Top 10 4AD Albums


    In January of 1980, Ivo Watts-Russell and Peter Kent teamed up to release a Bauhaus 7-inch called Dark Entries, and 4AD was introduced to the world. Thirty-five years later, 4AD can comfortably be called one of the most influential indie labels ever.

    Under Watts-Russell’s direction, the London-based label was responsible for so many foundational goth rock, post-punk, and dream pop albums throughout the ‘80s that 4AD’s image is still closely linked to the sound of these moody, murky releases. But having had The Breeders, Pixies and several early shoegaze bands within their ranks, the label arguably played just as instrumental a role in the development of ‘90s alt-rock. Though Watts-Russell left in 1999 (Kent had departed much earlier), 4AD has continued to put out zeitgeist-capturing records right up to the present.

    Taking into account the staggering number of excellent 4AD albums that have surfaced over the last three and a half decades, it only made sense to enforce a rule of one selection per artist in this list of the label’s finest, most representative releases (sorry, Surfer Rosa).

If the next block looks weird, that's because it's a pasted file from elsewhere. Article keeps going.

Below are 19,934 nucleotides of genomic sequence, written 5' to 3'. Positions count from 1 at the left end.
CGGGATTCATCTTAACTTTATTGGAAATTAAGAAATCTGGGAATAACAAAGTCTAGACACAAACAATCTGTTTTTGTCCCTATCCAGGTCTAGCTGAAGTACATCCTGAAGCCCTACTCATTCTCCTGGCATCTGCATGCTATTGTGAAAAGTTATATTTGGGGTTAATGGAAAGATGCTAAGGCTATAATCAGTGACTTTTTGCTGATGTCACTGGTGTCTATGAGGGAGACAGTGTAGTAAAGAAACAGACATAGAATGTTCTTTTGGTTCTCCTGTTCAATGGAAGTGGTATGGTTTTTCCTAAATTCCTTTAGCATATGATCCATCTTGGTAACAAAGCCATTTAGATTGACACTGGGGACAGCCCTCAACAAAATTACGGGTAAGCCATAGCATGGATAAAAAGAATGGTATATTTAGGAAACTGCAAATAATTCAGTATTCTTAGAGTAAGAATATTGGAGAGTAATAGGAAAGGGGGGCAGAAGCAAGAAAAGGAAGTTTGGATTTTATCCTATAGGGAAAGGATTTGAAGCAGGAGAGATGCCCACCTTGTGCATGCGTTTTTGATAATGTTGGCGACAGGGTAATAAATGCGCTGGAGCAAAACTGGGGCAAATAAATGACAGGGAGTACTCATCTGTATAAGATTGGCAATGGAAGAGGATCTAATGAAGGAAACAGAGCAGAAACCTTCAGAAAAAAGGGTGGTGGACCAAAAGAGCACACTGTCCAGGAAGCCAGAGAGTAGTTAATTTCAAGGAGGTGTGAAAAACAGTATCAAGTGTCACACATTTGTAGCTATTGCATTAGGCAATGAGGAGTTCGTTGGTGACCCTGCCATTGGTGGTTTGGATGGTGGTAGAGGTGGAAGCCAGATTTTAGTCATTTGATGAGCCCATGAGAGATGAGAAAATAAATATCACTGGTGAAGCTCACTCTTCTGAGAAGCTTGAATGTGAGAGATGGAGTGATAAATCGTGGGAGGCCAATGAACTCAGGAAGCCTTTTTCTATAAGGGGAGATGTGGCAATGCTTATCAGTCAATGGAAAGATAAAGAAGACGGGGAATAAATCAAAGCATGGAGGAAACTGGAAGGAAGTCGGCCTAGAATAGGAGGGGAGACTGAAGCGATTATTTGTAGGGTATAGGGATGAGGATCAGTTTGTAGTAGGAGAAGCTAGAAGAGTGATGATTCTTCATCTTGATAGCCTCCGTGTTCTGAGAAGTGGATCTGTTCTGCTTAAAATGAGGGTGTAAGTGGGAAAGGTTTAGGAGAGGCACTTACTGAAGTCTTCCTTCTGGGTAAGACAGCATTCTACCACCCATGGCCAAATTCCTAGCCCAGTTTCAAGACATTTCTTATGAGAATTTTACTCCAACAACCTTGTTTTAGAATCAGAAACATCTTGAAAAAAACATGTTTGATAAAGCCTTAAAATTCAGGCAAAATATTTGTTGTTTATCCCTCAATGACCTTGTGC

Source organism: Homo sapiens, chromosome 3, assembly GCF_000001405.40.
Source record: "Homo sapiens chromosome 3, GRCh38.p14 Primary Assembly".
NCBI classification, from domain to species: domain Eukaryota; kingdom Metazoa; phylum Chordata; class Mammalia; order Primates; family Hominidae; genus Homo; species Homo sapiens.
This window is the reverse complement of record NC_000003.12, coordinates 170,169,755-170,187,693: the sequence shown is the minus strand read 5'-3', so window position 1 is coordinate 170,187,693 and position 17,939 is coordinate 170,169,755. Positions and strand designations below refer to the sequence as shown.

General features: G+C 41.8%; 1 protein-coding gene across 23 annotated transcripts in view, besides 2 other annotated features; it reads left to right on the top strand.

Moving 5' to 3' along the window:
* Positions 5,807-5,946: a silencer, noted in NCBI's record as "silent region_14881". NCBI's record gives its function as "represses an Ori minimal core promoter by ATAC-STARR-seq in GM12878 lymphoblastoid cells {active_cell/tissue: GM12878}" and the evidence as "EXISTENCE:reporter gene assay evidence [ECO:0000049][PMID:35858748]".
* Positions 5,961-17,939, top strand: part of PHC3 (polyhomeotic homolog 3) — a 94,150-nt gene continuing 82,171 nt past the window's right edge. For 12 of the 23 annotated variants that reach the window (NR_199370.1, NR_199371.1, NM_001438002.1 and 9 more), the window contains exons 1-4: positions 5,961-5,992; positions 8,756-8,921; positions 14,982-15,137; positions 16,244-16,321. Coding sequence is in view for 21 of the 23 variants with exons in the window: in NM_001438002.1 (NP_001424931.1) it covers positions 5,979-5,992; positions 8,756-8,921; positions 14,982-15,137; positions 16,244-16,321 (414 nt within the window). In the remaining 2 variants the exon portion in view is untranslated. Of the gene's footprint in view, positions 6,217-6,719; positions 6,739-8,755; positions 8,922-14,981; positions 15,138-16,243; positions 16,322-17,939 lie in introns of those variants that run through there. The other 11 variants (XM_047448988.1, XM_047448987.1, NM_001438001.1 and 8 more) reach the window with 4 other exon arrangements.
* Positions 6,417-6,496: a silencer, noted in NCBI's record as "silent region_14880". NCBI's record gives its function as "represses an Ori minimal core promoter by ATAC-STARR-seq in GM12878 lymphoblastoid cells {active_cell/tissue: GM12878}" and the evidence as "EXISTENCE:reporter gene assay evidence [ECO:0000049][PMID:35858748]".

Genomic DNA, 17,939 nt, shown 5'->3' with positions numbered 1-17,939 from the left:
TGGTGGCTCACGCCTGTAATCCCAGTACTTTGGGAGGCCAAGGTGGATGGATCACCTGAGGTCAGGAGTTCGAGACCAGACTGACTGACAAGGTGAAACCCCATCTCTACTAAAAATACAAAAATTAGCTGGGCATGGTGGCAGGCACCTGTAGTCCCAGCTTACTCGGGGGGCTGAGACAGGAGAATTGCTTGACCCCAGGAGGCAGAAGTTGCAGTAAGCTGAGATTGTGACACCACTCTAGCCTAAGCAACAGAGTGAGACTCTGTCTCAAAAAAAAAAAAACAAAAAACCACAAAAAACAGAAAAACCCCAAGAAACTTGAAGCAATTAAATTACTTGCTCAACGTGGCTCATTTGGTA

10. Pale Saints – The Comforts of Madness (1990)


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    Pale Saints have long been 4AD’s best-kept secret. The Comforts of Madness, the band’s first and best album, has as much in common with the dream pop that haunted the label’s ‘80s output as it does the loud-quiet dynamics that would define 4AD’s future releases. The record functions as a singular snapshot of indie rock circa 1990, predicting the shoegaze to come while utilizing lessons learned from Cocteau Twins’ gauzy discography. Songs such as “Sea of Sound” hover and soar like Ride at their best, even while the bleary production swirls and dissipates in a manner reminiscent of Disintegration-era Cure. Yet the strangest moments (“Little Hammer”, “Time Thief”) evade comparison altogether.